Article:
a1 Duke University
Ted Honderich's ‘Causes and If p, even if x, still q’ contains many good points I shall not discuss. My discussion is restricted to some of the points Honderich makes about causal priority in the final two sections of his paper. He considers several proposals, new and old, for accounting for causal priority before he presents a tentativeproposal of his own. He thinks that some of these proposals, besides having difficulties peculiar to themselves, share the deficiency of lacking the proper character. When we look for the difference between causal circumstances and causes, on the one hand, and their effects, on the other, he says,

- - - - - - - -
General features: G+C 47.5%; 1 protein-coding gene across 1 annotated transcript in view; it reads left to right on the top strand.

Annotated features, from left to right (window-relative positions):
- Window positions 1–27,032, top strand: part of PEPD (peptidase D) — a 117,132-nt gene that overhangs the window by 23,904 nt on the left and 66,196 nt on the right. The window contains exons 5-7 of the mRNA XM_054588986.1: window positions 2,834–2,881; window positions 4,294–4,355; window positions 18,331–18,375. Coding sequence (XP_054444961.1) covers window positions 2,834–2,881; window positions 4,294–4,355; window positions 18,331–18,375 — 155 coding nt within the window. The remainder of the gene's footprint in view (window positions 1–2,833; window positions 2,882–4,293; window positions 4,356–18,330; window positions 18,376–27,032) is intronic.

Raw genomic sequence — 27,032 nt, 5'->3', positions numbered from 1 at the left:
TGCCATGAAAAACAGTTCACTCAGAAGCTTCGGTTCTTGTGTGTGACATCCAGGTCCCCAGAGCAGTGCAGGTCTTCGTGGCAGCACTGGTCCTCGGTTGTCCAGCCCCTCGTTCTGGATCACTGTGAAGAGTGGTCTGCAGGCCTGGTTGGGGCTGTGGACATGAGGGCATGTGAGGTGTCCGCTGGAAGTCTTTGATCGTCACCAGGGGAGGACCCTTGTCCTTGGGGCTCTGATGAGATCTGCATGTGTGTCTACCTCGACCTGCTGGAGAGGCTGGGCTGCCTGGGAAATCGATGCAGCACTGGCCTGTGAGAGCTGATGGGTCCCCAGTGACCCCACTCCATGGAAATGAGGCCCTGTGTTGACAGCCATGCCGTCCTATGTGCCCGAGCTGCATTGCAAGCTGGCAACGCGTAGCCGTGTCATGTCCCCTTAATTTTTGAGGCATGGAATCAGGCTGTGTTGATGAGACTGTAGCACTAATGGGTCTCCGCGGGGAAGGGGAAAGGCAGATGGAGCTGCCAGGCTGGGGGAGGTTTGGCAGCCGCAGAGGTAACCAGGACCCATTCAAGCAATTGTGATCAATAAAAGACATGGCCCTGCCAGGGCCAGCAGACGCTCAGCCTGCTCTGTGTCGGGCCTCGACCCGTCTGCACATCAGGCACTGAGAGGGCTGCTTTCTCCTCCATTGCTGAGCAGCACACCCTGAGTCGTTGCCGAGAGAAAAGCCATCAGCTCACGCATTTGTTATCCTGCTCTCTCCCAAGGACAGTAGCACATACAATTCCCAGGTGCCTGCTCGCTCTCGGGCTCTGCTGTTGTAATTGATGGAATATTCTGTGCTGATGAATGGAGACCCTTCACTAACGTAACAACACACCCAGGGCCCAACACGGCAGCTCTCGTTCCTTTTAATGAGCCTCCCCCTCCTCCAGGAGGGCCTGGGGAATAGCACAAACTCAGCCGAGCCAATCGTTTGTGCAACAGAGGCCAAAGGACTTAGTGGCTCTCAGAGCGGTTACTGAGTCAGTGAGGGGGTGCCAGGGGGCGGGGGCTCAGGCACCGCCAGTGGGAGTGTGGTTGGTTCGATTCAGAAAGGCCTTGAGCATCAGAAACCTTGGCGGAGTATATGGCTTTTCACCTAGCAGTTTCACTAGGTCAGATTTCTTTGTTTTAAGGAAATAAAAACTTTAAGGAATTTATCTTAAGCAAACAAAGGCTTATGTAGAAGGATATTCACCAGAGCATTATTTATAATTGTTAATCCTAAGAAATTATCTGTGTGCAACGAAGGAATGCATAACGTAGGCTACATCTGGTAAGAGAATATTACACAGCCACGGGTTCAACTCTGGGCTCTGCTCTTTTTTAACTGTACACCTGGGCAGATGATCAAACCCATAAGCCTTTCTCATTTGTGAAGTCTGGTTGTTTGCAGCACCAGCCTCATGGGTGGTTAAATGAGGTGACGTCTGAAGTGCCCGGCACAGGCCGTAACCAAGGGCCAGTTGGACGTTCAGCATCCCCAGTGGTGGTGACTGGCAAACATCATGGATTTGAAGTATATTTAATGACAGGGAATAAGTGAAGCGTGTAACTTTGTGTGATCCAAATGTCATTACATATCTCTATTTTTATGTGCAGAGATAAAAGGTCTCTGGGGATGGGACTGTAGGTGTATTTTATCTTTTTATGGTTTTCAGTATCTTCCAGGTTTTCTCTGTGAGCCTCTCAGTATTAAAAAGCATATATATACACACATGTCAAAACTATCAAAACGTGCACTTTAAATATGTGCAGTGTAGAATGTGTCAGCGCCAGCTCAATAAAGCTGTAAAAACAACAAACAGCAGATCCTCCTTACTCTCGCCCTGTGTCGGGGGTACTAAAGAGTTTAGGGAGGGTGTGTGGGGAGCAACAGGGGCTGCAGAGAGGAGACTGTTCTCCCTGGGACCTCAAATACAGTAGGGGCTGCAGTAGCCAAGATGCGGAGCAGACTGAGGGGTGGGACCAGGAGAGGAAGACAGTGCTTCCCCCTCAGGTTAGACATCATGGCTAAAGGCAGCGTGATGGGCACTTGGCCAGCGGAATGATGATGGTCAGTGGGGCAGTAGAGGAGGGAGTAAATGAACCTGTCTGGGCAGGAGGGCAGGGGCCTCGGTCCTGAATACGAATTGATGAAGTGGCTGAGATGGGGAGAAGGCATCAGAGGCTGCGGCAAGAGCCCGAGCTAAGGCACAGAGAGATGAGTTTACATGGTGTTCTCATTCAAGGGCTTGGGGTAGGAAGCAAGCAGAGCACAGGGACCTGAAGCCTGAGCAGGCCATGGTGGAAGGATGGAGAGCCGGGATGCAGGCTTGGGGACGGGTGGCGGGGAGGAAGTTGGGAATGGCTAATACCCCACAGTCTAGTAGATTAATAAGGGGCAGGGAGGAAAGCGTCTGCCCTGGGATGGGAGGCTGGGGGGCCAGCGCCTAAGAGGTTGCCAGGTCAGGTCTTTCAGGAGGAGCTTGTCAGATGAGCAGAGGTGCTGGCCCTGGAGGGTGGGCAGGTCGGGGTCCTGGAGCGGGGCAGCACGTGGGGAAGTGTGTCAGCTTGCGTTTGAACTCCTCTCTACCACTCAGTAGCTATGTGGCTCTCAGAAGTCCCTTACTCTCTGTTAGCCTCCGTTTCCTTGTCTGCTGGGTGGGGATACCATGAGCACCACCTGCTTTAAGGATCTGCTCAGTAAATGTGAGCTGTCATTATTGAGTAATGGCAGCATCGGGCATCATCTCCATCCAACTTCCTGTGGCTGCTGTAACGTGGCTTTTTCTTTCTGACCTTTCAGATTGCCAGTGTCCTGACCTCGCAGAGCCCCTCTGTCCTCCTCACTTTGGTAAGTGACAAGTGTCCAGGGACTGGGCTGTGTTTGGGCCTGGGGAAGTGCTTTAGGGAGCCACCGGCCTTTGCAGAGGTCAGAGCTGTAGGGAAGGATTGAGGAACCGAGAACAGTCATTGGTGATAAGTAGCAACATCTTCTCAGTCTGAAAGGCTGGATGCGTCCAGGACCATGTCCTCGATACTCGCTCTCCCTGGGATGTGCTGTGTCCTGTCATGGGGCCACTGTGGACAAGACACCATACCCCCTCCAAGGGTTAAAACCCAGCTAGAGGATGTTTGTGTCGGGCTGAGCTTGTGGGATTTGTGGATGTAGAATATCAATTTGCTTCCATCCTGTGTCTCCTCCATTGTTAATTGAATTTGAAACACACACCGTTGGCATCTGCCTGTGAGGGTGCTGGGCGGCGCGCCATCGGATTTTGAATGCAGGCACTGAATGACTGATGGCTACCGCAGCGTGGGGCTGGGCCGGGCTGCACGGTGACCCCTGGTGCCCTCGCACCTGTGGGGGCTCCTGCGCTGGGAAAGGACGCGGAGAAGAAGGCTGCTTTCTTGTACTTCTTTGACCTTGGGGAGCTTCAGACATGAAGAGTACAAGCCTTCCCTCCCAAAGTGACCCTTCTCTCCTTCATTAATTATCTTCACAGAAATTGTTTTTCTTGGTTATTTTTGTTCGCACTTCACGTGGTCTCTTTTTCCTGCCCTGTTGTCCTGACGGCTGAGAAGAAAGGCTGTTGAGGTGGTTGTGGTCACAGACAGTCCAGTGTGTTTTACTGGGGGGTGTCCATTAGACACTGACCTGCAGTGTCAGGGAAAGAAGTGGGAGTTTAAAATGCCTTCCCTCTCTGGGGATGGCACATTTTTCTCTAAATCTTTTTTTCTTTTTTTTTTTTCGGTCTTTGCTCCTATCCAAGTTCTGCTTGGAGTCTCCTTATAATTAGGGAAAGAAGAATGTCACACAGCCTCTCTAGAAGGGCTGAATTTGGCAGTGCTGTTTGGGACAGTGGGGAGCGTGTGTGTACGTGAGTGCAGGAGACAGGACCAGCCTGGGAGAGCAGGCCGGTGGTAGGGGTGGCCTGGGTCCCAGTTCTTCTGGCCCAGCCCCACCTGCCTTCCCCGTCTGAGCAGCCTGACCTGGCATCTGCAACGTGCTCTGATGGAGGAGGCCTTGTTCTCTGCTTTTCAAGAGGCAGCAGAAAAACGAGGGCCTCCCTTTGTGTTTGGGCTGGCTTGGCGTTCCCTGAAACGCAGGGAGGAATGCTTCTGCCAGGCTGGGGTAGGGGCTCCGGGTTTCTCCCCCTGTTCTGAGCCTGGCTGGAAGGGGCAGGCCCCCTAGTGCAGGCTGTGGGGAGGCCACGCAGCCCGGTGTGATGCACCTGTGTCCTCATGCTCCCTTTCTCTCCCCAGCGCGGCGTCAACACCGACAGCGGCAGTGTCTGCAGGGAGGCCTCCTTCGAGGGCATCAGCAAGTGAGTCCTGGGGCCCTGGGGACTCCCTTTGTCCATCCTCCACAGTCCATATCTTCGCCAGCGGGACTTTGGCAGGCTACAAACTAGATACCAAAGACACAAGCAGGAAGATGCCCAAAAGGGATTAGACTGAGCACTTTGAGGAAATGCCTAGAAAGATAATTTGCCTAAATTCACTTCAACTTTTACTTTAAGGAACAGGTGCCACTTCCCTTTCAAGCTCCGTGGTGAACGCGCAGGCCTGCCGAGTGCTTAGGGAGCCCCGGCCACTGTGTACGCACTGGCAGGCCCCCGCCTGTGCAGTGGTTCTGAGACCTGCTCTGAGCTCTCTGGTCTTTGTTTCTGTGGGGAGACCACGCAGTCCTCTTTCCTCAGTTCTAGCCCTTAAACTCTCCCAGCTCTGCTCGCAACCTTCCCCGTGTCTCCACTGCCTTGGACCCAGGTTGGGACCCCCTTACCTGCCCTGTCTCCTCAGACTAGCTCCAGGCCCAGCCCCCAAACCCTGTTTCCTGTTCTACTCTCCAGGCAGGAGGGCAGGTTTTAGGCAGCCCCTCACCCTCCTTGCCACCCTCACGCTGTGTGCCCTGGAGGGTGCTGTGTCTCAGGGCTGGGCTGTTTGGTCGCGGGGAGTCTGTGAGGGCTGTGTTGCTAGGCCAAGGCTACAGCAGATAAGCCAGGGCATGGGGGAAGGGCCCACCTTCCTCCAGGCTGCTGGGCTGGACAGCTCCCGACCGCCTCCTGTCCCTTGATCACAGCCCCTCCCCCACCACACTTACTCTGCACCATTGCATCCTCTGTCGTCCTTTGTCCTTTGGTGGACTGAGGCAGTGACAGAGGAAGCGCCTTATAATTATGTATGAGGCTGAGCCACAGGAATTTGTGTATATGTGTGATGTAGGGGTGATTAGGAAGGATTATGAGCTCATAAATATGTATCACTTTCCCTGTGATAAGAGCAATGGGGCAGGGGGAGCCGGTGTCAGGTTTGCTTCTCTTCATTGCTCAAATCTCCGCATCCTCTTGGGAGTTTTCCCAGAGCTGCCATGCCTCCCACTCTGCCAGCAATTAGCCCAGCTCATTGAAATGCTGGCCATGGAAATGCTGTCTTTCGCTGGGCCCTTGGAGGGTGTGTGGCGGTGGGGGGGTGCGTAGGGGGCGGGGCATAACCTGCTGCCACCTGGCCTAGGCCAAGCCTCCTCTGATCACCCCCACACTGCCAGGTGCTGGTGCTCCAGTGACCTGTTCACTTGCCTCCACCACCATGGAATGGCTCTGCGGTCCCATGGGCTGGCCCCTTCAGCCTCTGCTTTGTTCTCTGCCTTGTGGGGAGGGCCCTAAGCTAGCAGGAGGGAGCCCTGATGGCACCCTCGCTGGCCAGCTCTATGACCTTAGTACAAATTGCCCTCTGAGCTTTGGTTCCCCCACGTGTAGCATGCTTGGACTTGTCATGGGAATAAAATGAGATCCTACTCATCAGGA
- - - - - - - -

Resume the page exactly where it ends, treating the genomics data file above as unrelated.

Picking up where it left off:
We are not pursuing any difference between these things. We arepursuing a difference of a certain character. What we are after has to do with what we say: that causes and causal circumstances make their effects happen, and not the other way on, and that causes and causal circumstances explain their effects, and not the other way on.